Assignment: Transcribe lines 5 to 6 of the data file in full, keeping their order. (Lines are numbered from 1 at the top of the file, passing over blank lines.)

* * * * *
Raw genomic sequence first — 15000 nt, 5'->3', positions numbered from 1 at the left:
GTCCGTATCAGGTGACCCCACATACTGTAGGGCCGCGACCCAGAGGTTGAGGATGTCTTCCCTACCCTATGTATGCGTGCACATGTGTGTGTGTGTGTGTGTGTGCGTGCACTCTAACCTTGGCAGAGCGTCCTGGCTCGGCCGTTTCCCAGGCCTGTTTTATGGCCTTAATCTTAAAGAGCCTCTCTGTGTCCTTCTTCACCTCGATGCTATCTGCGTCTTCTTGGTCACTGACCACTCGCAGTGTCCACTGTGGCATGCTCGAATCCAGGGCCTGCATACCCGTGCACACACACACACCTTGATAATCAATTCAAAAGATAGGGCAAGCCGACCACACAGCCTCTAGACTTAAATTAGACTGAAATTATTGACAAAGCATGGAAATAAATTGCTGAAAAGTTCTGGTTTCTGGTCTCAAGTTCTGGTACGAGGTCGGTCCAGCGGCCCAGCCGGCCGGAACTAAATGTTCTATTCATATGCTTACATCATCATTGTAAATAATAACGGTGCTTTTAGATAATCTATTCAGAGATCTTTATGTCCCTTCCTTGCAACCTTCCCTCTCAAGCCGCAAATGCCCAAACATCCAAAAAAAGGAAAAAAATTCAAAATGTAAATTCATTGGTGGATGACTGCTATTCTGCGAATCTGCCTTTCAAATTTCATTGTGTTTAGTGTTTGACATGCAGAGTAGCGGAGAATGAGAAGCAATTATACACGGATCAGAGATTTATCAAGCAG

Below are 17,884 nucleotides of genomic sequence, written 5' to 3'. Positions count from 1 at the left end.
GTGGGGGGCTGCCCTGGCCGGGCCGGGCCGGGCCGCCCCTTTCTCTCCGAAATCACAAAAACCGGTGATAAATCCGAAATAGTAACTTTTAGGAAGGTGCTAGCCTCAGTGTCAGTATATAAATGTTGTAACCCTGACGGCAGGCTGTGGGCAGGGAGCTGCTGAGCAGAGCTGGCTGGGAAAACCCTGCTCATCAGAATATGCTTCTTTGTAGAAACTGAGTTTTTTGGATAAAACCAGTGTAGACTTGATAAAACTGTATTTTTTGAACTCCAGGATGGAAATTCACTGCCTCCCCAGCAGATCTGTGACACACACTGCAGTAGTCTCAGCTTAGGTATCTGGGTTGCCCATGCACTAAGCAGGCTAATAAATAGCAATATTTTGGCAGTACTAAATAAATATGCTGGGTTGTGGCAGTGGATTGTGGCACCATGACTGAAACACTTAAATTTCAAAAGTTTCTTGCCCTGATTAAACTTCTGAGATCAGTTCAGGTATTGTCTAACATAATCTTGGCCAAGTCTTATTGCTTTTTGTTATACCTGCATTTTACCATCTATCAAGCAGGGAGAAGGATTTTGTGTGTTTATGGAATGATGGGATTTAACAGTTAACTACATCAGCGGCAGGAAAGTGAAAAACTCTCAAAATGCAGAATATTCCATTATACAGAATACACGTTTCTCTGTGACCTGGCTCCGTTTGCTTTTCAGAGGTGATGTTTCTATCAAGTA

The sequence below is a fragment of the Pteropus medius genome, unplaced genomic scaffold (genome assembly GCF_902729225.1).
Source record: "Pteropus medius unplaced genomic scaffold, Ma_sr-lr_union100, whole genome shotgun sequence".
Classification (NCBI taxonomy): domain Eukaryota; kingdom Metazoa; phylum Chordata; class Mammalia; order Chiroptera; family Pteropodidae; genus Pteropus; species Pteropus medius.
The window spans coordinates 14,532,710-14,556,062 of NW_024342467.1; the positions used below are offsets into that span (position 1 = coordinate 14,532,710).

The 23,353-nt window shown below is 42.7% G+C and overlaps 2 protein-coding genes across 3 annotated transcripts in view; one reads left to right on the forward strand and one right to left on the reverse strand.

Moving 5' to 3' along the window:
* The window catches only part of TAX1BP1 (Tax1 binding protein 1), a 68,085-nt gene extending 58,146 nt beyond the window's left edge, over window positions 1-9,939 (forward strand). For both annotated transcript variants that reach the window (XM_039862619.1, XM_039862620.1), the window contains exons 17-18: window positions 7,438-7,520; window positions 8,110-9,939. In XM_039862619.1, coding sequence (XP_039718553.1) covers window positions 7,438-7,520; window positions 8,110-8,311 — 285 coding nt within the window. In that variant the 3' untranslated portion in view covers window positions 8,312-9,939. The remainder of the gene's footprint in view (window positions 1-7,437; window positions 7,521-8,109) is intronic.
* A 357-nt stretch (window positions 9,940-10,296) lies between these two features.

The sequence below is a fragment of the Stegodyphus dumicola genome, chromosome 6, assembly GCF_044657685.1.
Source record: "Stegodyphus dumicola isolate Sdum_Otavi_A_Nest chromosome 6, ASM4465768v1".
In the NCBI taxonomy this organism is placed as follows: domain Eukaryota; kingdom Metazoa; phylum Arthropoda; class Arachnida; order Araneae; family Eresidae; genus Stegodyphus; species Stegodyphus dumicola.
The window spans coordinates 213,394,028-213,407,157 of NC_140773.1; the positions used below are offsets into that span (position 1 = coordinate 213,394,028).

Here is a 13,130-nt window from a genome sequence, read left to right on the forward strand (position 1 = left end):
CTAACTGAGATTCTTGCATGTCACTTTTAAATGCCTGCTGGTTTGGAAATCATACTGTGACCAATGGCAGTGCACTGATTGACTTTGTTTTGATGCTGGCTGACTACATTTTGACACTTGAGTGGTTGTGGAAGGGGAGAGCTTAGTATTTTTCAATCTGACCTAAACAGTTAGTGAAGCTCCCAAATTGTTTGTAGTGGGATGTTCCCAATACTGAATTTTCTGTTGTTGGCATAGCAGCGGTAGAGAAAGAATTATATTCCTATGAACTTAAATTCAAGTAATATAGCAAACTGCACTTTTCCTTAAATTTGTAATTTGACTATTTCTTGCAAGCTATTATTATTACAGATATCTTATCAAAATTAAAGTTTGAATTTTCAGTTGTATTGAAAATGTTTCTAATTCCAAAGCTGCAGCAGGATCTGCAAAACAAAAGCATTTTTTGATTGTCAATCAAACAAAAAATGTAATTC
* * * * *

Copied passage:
The sequence below is a fragment of the Pteropus medius genome, unplaced genomic scaffold (genome assembly GCF_902729225.1).
Source record: "Pteropus medius unplaced genomic scaffold, Ma_sr-lr_union100, whole genome shotgun sequence".